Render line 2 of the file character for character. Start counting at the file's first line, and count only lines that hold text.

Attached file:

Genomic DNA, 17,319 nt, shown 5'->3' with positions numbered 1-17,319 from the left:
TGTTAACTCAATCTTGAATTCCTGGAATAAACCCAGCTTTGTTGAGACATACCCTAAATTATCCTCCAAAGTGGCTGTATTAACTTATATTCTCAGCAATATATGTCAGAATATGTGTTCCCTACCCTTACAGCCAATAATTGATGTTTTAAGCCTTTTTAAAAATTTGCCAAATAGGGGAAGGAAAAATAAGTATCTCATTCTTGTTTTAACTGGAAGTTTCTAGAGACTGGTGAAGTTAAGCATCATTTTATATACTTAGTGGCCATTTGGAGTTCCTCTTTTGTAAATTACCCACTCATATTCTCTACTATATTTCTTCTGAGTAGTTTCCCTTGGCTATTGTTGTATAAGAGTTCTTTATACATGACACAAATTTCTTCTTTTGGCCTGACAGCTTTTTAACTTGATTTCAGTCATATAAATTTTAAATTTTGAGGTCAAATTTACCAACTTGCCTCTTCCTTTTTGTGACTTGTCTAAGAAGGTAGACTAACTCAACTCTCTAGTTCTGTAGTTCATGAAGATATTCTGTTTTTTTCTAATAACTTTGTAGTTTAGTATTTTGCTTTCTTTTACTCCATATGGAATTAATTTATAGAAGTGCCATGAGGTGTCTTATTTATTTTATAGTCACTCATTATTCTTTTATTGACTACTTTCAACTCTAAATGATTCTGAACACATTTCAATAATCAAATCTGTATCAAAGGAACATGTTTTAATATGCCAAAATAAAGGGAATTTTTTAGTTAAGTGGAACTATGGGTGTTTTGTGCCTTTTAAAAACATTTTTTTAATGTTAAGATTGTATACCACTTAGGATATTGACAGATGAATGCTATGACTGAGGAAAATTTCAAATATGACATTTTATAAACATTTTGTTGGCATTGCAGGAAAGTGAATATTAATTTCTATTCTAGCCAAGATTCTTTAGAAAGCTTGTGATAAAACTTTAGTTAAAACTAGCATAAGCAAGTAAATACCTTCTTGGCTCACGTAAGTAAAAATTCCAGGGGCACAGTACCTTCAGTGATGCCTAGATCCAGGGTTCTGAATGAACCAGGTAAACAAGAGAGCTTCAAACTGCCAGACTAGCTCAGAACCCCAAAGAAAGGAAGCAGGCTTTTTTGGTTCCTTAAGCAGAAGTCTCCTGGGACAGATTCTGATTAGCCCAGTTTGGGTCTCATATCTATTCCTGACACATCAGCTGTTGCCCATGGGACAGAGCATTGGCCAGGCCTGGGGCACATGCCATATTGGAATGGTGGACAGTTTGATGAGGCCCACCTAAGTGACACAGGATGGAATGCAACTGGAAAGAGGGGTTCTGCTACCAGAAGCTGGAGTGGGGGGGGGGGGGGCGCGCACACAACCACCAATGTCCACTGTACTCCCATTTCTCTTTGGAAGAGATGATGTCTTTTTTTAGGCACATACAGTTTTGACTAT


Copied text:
TGTTAACTCAATCTTGAATTCCTGGAATAAACCCAGCTTTGTTGAGACATACCCTAAATTATCCTCCAAAGTGGCTGTATTAACTTATATTCTCAGCAATATATGTCAGAATATGTGTTCCCTACCCTTACAGCCAATAATTGATGTTTTAAGCCTTTTTAAAAATTTGCCAAATAGGGGAAGGAAAAATAAGTATCTCATTCTTGTTTTAACTGGAAGTTTCTAGAGACTGGTGAAGTTAAGCATCATTTTATATACTTAGTGGCCATTTGGAGTTCCTCTTTTGTAAATTACCCACTCATATTCTCTACTATATTTCTTCTGAGTAGTTTCCCTTGGCTATTGTTGTATAAGAGTTCTTTATACATGACACAAATTTCTTCTTTTGGCCTGACAGCTTTTTAACTTGATTTCAGTCATATAAATTTTAAATTTTGAGGTCAAATTTACCAACTTGCCTCTTCCTTTTTGTGACTTGTCTAAGAAGGTAGACTAACTCAACTCTCTAGTTCTGTAGTTCATGAAGATATTCTGTTTTTTTCTAATAACTTTGTAGTTTAGTATTTTGCTTTCTTTTACTCCATATGGAATTAATTTATAGAAGTGCCATGAGGTGTCTTATTTATTTTATAGTCACTCATTATTCTTTTATTGACTACTTTCAACTCTAAATGATTCTGAACACATTTCAATAATCAAATCTGTATCAAAGGAACATGTTTTAATATGCCAAAATAAAGGGAATTTTTTAGTTAAGTGGAACTATGGGTGTTTTGTGCCTTTTAAAAACATTTTTTTAATGTTAAGATTGTATACCACTTAGGATATTGACAGATGAATGCTATGACTGAGGAAAATTTCAAATATGACATTTTATAAACATTTTGTTGGCATTGCAGGAAAGTGAATATTAATTTCTATTCTAGCCAAGATTCTTTAGAAAGCTTGTGATAAAACTTTAGTTAAAACTAGCATAAGCAAGTAAATACCTTCTTGGCTCACGTAAGTAAAAATTCCAGGGGCACAGTACCTTCAGTGATGCCTAGATCCAGGGTTCTGAATGAACCAGGTAAACAAGAGAGCTTCAAACTGCCAGACTAGCTCAGAACCCCAAAGAAAGGAAGCAGGCTTTTTTGGTTCCTTAAGCAGAAGTCTCCTGGGACAGATTCTGATTAGCCCAGTTTGGGTCTCATATCTATTCCTGACACATCAGCTGTTGCCCATGGGACAGAGCATTGGCCAGGCCTGGGGCACATGCCATATTGGAATGGTGGACAGTTTGATGAGGCCCACCTAAGTGACACAGGATGGAATGCAACTGGAAAGAGGGGTTCTGCTACCAGAAGCTGGAGTGGGGGGGGGGGGGGCGCGCACACAACCACCAATGTCCACTGTACTCCCATTTCTCTTTGGAAGAGATGATGTCTTTTTTTAGGCACATACAGTTTTGACTAT